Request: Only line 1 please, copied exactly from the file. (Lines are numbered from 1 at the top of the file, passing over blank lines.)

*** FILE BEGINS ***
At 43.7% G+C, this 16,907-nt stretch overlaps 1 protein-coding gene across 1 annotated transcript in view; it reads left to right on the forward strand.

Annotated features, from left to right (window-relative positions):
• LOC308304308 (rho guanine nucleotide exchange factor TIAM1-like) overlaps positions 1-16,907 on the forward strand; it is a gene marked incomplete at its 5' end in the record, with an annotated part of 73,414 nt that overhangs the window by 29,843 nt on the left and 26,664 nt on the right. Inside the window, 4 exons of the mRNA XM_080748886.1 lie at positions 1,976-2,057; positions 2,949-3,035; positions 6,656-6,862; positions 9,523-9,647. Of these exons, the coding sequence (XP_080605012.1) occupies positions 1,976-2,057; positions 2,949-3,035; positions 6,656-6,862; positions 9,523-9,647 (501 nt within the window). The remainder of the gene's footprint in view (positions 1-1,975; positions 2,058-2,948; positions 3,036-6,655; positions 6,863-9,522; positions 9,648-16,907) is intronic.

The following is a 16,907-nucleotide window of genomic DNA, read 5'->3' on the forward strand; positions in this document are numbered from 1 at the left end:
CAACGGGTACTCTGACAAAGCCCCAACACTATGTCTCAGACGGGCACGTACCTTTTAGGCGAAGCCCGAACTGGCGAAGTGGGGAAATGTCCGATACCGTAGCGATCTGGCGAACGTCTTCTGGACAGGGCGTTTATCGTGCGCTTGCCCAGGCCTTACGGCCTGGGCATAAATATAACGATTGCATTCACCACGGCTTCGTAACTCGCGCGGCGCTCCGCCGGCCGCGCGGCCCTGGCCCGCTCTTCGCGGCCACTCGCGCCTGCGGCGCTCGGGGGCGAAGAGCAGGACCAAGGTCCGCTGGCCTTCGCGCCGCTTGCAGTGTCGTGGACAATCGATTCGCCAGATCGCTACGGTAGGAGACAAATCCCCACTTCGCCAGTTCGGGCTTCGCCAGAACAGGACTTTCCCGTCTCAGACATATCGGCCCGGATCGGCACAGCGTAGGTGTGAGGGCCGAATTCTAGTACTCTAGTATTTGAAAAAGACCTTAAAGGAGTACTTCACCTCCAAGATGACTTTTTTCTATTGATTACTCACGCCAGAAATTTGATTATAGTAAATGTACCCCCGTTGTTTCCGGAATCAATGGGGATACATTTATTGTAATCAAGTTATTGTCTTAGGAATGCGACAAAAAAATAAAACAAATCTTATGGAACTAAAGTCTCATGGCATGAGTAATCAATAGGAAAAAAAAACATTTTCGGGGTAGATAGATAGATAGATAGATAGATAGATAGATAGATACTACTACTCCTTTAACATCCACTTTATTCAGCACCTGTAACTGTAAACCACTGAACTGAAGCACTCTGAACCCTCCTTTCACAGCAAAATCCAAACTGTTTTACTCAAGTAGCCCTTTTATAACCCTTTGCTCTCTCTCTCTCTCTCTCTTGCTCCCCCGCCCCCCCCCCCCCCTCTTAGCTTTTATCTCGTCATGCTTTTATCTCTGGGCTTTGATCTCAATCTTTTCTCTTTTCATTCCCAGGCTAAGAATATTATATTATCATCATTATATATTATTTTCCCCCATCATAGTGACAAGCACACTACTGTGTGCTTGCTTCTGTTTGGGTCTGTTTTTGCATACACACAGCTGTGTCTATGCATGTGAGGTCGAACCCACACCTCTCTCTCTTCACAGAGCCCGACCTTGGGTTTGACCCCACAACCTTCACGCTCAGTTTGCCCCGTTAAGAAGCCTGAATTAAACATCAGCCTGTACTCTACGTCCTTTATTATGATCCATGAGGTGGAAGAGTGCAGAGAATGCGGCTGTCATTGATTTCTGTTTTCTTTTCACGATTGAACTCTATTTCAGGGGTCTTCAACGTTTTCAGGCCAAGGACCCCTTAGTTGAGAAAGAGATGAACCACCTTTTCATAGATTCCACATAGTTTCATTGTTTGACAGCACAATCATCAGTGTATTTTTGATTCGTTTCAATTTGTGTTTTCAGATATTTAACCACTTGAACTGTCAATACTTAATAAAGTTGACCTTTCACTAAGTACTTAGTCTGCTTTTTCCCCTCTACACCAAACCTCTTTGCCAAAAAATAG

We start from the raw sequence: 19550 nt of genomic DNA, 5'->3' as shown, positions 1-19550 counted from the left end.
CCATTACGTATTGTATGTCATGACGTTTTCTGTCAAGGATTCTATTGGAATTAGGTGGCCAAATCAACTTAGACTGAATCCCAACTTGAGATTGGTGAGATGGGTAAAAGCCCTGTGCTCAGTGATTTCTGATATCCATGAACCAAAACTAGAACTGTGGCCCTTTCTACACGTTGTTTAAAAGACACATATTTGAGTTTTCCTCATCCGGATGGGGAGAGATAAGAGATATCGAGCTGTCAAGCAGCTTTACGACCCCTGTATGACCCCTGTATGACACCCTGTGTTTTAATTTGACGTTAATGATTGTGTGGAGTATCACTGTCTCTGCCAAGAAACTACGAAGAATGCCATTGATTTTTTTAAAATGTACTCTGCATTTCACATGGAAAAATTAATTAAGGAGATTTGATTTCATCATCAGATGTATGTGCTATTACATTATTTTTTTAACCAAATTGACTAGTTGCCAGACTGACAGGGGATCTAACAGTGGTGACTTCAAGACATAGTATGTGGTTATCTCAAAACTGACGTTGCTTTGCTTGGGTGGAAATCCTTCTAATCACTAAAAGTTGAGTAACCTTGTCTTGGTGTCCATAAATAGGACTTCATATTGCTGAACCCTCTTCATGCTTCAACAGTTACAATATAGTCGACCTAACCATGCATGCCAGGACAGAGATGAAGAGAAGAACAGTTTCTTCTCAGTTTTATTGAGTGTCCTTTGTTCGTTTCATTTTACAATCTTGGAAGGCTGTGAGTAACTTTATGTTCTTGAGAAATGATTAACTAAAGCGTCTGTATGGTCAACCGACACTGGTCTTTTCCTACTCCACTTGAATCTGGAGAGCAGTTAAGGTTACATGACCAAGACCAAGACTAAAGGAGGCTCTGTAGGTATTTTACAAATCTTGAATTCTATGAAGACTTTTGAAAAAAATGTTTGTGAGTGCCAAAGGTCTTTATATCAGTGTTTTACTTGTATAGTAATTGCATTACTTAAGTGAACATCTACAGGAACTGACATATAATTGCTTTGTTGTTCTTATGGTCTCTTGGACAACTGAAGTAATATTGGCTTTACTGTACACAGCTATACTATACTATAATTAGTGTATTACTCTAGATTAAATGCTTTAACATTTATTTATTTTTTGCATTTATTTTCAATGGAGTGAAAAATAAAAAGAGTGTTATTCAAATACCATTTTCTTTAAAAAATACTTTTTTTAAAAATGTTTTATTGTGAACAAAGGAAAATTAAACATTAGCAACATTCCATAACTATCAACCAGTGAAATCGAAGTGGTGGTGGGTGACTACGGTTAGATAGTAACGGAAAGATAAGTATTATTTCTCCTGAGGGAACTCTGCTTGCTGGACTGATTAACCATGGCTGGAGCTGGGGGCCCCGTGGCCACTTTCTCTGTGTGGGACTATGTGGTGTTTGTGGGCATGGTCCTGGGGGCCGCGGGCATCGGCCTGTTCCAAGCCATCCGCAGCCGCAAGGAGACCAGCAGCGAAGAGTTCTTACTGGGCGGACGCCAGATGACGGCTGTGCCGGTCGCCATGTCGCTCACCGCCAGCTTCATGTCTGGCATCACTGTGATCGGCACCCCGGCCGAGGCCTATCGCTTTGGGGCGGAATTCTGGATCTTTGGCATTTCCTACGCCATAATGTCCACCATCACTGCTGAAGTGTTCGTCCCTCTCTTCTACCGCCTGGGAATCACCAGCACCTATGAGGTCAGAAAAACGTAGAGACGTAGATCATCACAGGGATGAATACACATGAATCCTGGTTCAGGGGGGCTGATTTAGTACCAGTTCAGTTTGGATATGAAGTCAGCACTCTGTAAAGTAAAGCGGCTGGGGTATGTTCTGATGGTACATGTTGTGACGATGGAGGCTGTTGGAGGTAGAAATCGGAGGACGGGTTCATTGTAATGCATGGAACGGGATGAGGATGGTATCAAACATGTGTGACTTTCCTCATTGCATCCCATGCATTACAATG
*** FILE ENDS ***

At 43.7% G+C, this 16,907-nt stretch overlaps 1 protein-coding gene across 1 annotated transcript in view; it reads left to right on the forward strand.